Monte Carlo experiments and the defense of diffusion models in molecular population genetics

Biology and Philosophy 11 (3):339-356 (1996)
In the 1960s molecular population geneticists used Monte Carlo experiments to evaluate particular diffusion equation models. In this paper I examine the nature of this comparative evaluation and argue for three claims: first, Monte Carlo experiments are genuine experiments: second, Monte Carlo experiments can provide an important meansfor evaluating the adequacy of highly idealized theoretical models; and, third, the evaluation of the computational adequacy of a diffusion model with Monte Carlo experiments is significantlydifferent from the evaluation of the emperical adequacy of the same diffusion model.
Keywords Experimentation  idealization  Monte Carlo methods  neutral theory of molecular evolution
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DOI 10.1007/BF00128786
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References found in this work BETA
Theory and Evidence.Clark Glymour - 1980 - Princeton University Press.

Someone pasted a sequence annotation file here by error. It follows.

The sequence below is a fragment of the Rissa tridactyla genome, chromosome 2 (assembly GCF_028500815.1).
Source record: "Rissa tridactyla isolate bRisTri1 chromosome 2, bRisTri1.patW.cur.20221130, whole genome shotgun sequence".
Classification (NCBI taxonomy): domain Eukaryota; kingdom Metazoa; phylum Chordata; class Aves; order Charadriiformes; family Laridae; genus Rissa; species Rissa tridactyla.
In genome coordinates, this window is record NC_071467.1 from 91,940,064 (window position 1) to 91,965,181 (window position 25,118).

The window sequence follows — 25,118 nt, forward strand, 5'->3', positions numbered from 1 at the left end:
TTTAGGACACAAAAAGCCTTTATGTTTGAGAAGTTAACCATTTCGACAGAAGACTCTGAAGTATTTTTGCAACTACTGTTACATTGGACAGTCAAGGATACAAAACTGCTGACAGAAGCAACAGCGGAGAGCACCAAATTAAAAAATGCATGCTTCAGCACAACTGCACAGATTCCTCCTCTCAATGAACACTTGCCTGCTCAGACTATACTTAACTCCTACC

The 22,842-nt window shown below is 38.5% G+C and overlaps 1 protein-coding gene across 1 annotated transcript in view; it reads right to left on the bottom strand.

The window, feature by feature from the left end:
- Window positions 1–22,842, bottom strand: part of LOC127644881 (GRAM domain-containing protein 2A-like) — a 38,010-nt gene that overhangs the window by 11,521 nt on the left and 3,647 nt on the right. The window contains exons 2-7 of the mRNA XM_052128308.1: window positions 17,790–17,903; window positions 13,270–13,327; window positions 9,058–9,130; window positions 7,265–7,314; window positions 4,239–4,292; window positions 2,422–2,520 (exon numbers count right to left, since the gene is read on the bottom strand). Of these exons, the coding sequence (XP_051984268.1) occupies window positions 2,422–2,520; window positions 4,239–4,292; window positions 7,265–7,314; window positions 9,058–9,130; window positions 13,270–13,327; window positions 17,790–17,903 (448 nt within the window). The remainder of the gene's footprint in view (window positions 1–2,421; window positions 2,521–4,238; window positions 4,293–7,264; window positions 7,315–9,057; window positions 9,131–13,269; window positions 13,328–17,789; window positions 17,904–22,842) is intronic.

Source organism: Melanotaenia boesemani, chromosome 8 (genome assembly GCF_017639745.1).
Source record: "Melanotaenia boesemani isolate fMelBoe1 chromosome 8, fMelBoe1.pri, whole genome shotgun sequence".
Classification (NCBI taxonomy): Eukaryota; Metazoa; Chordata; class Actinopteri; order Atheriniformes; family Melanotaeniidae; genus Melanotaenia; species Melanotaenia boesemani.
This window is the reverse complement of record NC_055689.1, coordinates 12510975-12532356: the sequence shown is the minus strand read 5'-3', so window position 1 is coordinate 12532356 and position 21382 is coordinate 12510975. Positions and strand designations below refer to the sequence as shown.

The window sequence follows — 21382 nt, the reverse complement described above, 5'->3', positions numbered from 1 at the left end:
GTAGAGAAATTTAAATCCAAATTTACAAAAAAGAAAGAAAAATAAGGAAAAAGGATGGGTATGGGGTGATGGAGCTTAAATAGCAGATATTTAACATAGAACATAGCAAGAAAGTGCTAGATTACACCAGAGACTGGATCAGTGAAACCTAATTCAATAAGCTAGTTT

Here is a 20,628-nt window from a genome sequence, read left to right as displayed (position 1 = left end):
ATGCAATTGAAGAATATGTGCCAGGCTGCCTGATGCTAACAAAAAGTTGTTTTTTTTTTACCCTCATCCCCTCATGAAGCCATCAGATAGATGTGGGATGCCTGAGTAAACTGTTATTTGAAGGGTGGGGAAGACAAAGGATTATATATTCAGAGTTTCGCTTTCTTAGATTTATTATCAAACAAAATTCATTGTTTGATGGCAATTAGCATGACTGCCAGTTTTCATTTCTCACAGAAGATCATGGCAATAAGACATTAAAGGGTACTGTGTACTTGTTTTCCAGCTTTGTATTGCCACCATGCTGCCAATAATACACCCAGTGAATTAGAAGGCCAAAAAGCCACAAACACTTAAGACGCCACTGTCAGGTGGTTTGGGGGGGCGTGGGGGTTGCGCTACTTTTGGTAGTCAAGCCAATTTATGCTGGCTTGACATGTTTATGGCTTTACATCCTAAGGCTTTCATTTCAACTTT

The Origins of the Neutral Theory of Molecular Evolution.Michael R. Dietrich - 1994 - Journal of the History of Biology 27 (1):21-59.
Theory and Evidence.Isaac Levi & Clark Glymour - 1982 - Philosophical Review 91 (1):124.

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Citations of this work BETA
Confirmation and Explaining How Possible.Patrick Forber - 2010 - Studies in History and Philosophy of Science Part C 41 (1):32-40.
Why Monte Carlo Simulations Are Inferences and Not Experiments.Claus Beisbart & John D. Norton - 2012 - International Studies in the Philosophy of Science 26 (4):403-422.
Calibration of Laboratory Models in Population Genetics.Robert A. Skipper - 2004 - Perspectives on Science 12 (4):369-393.
Confirmation and Explaining How Possible.Patrick Forber - 2010 - Studies in History and Philosophy of Science Part C: Studies in History and Philosophy of Biological and Biomedical Sciences 41 (1):32-40.

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